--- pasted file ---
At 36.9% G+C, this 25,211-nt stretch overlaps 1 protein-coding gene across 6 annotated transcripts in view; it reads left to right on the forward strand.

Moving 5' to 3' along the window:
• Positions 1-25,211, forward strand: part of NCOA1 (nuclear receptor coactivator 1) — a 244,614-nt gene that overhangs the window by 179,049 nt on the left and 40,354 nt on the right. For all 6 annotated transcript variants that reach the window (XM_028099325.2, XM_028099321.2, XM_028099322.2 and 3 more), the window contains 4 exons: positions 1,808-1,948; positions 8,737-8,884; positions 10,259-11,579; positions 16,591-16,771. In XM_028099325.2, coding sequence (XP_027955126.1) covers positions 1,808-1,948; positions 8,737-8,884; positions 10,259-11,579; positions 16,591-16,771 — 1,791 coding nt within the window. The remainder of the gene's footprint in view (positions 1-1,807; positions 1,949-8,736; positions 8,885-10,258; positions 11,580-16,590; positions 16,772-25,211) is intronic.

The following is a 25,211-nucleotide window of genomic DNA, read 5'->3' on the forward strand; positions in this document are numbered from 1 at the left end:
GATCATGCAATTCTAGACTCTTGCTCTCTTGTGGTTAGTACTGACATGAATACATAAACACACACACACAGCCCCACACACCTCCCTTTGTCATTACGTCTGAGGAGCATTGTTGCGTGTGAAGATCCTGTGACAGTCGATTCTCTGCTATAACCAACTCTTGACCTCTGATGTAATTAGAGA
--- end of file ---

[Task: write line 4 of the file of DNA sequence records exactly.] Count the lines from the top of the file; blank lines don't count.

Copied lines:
The following is a 25,211-nucleotide window of genomic DNA, read 5'->3' on the forward strand; positions in this document are numbered from 1 at the left end: